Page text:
The Alberta government is looking to auction a patch of native prairie east of Taber that is home to at least three sensitive species on Mar. 31, 2020. (Pexels photo)

Alberta to sell native grassland despite promises no Crown land would be sold

Government data says the land is home to at least three sensitive species

The Alberta government is looking to auction off a small patch of native prairie to be plowed under despite recent promises that no Crown land would be put up for sale.

“The province of Alberta sees the unlimited potential in this quarter and has selected it for sale to the public,” says the land description from the auction company.

“Never privately owned and always in pasture, the land offers up unlimited options for added value production to today’s discerning consumers. This quarter will answer the bell for any new owner and produce big yields off the hop.”

The land east of Taber in southern Alberta is to be auctioned off March 31. The starting bid for the 65-hectare plot is $440,000.

ALSO READ: Alberta government says it is fully or partially closing 20 provincial parks

Government data says the land is home to at least three sensitive species: Sprague’s pipit, the common nighthawk and the plains spadefoot toad.

Environmental groups are angry that another bit of the remaining grassland that once covered Alberta is to go under the auctioneer’s hammer.

“It’s a bad idea,” said Neil Keown of the conservation group Backcountry Hunters and Anglers.

“It’s setting a precedent, despite the minister proclaiming to the exact opposite just two short weeks ago.”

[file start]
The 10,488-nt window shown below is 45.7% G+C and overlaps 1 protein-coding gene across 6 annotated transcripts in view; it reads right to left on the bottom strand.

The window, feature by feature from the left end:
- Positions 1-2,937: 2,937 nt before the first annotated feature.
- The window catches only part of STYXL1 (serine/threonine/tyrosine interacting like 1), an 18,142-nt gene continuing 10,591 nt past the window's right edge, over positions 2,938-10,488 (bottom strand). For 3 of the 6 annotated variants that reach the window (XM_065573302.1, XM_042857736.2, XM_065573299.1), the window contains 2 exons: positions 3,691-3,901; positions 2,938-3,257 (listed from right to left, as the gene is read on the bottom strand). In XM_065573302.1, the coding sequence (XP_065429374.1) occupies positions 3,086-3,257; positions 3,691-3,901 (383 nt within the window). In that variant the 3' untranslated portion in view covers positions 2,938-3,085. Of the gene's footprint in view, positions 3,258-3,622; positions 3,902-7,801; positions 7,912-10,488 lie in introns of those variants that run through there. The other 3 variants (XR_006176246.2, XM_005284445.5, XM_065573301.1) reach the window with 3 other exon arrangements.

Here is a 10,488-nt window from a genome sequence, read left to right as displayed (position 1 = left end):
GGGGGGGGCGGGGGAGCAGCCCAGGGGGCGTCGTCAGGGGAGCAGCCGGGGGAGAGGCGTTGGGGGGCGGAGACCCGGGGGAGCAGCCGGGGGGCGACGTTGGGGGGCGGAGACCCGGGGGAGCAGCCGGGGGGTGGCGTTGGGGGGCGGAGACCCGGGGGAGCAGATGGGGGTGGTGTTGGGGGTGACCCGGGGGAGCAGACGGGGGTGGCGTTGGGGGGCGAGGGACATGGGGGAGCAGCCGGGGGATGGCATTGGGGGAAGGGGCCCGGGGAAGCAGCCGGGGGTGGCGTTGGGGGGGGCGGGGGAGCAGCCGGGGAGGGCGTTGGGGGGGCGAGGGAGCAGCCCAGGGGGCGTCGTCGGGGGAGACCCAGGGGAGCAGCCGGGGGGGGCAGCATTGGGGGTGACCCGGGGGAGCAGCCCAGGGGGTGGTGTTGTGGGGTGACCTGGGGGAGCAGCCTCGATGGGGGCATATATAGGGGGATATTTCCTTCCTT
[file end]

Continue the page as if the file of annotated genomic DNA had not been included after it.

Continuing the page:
On March 5, Environment and Parks Minister Jason Nixon told the Calgary Herald: “We are not selling any Crown or public land — period.”

Nixon’s assurance came after the province announced it was closing 20 provincial parks and removing another 164 protected areas from the parks list. The province’s news release mentioned the possibility of sales.

Environment spokeswoman Jess Sinclair said Nixon’s statement to the Herald referred to Crown land that had been used for parks. Crown grazing leases have been sold off before.

The plot being sold has been used for grazing, which doesn’t require the land to be disturbed. Sinclair said proceeds from the sale will go into a fund to support conservation.

The province should let the public know under what circumstances public lands will be sold off, said Cliff Wallis of the Alberta Wilderness Association.

“Even though the minister has indicated these public lands are not for sale, they clearly are. We would ask the minister to make it very clear what the policies are going forward.”

ALSO READ: Conservationists want protection on ‘Canada’s most magnificent’ old-growth forest

Kevin Van Tighem, an environmentalist and former superintendent of Banff National Park, said the sale being announced in a real-estate ad raises questions about government openness.

“It’s very frustrating … having a minister who’s responsible for the environment to stand up and say ‘no Crown land sales,’ and then to discover something like this,” Van Tighem said.